2011 - Athens - Greece

PAGE 2011: Oncology
James Yates

Characterisation of Xenograft Response to Docetaxel by Nonlinear Mixed Effects Modelling

James WT Yates

AstraZeneca, Alderley Edge, SK10 4TG

Objectives: The human derived Xenograft tumour model is one of the main pre-clinical disease models used in oncology drug R&D. In the xenograftted PC3 cell-line a steep and variable dose response to Docetaxel (Taxotere«) has been observed. This can make the design of combination therapy experiments challenging. The aim therefore was to develop a "Population" model of the Pharmacokinetics and Tumour growth inhibition of Taxotere that can be used to simulate the response to untested doses.

Methods: All analysis was performed in NONMEM v6 and R v2.9. A two compartment model was fitted to Pharmacokinetic data from mice. Xenograffted tumour growth data was also available from two separate studies where doses of 15 and 20mg/kg were tested. There were no pharmacokinetic data from these studies; therefore PK was simulated for these studies using the mean parameter values. A second mixed effects model was developed using the Simeoni model to describe the tumour growth curves.
The identified model was used simulate the response to untested doses. The simulations were then summarised in terms of mean and standard deviation of tumour growth inhibition for each dose across the studies as well as the proportion of studies for which a particular dose had a significant effect against control.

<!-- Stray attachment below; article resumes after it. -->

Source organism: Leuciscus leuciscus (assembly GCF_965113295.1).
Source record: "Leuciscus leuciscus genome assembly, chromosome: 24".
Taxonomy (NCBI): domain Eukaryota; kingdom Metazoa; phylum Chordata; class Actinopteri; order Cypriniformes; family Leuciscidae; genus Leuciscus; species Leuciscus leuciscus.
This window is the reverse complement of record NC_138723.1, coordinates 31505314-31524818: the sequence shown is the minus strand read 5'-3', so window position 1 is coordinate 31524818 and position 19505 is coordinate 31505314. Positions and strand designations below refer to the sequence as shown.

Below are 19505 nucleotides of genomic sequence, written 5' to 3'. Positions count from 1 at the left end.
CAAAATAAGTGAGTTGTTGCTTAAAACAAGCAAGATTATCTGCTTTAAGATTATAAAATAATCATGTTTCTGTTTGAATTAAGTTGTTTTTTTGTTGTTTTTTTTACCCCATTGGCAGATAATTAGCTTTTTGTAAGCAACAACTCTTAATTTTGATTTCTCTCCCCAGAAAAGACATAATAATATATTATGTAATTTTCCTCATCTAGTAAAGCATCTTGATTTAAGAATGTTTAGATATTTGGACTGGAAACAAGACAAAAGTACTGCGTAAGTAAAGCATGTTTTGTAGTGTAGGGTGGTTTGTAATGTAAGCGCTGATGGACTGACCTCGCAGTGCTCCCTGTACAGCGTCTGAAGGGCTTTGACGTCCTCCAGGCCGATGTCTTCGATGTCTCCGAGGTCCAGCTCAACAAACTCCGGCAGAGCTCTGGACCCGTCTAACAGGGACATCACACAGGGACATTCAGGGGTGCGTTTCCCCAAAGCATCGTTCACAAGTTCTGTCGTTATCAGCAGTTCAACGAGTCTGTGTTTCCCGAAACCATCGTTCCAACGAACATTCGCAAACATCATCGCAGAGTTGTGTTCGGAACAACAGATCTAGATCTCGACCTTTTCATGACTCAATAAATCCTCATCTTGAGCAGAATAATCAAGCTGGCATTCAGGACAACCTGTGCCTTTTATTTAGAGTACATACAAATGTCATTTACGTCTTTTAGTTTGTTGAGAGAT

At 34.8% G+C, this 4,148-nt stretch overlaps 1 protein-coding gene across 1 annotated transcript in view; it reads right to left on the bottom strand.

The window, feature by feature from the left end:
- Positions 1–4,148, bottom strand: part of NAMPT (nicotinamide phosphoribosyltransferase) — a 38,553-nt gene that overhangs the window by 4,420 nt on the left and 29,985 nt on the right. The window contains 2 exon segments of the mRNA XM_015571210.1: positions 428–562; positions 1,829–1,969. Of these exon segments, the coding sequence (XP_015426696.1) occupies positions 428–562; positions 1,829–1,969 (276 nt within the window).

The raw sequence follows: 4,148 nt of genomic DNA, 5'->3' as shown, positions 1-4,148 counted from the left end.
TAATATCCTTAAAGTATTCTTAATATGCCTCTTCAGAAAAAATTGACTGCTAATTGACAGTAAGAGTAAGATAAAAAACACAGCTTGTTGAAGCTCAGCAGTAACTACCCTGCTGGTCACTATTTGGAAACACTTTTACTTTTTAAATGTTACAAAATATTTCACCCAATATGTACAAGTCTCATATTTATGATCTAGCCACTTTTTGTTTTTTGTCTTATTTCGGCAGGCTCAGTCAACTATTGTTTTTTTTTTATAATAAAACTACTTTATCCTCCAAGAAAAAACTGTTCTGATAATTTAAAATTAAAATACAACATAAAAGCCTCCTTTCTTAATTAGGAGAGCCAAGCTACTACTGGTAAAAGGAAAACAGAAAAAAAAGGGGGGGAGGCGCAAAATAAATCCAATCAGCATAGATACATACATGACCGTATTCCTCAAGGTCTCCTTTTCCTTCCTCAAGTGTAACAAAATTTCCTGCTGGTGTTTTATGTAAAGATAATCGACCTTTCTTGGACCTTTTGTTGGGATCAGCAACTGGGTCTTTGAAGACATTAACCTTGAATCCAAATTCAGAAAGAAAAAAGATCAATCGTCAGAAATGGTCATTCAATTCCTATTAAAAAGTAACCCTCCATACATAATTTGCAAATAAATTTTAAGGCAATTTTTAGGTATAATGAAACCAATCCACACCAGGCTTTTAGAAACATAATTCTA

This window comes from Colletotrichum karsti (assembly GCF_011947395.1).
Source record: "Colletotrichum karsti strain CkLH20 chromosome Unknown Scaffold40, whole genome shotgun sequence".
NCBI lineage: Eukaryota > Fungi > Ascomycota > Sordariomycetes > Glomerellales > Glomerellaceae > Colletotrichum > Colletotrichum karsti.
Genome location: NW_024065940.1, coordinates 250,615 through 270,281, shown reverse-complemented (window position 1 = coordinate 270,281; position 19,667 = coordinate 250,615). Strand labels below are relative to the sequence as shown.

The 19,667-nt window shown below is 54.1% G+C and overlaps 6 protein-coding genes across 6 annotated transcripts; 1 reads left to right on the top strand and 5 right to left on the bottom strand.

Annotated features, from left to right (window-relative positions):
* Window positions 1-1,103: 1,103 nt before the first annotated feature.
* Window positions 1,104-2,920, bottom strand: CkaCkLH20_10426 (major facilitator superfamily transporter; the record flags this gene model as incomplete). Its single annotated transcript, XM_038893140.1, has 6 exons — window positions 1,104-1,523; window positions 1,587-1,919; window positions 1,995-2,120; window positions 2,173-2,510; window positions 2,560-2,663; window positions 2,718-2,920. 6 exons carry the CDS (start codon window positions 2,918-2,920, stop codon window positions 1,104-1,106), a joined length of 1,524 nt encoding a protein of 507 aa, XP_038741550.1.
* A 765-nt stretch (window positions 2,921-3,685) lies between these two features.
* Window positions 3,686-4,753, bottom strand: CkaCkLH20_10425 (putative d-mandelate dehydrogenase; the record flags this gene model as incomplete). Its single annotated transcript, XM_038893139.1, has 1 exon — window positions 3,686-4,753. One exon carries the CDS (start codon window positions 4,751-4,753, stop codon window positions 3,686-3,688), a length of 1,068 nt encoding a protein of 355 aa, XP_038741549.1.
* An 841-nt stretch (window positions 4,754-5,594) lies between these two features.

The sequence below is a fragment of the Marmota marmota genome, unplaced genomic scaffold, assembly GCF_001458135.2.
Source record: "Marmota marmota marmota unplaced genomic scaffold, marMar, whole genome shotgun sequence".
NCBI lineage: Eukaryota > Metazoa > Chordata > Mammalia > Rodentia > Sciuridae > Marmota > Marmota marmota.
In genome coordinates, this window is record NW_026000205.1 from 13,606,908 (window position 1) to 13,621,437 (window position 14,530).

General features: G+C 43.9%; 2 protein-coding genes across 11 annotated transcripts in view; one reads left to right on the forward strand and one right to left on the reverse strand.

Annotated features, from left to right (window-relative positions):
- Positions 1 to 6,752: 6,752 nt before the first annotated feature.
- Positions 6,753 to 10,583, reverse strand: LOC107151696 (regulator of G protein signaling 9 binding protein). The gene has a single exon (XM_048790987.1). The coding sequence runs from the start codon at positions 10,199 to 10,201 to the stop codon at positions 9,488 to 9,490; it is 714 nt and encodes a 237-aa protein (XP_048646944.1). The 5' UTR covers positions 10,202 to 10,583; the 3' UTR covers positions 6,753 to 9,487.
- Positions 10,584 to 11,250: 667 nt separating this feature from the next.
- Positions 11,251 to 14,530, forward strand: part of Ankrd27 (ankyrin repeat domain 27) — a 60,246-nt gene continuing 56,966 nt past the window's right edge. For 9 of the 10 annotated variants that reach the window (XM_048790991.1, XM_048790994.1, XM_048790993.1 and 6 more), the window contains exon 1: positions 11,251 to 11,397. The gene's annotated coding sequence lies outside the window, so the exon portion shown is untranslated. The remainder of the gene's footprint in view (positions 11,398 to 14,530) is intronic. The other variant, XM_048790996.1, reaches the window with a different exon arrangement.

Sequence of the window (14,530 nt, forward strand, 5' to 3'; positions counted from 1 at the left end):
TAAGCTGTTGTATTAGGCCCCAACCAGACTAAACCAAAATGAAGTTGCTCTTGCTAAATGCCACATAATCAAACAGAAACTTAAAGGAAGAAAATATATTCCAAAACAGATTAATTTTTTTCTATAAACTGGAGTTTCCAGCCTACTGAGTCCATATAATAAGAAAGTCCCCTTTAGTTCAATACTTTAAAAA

Results: The simulated dose response suggested that it would be difficult to recommend a dose that would give a moderate response (~50% growth inhibition) whilst being significant against control. However a dose of 5mg/kg gave a mean response of 51.4 percent growth inhibition with an 80% chance of being significant against control.
As a form of model validation, data resulting from a previously untested dose 7.5mg/kg) was compared to a monte carlo simulation of the model at that dose. There were some disparities noted. However the response was in the range suggested by the simulations

Conclusions: Using a mixed effects model approach the xenograft response to a chemotherapeutic was characterised. It is clear from the model validation that inter-study variability should be characterised as well.

[1] Simeoni et al. 2004. Predictive Pharmacokinetic-Pharmacodynamic Modeling of Tumour Growth Kinetics in Xenograft Models after Administration of Anticancer Agents.

Reference: PAGE 20 (2011) Abstr 2076 [www.page-meeting.org/?abstract=2076]
Poster: Oncology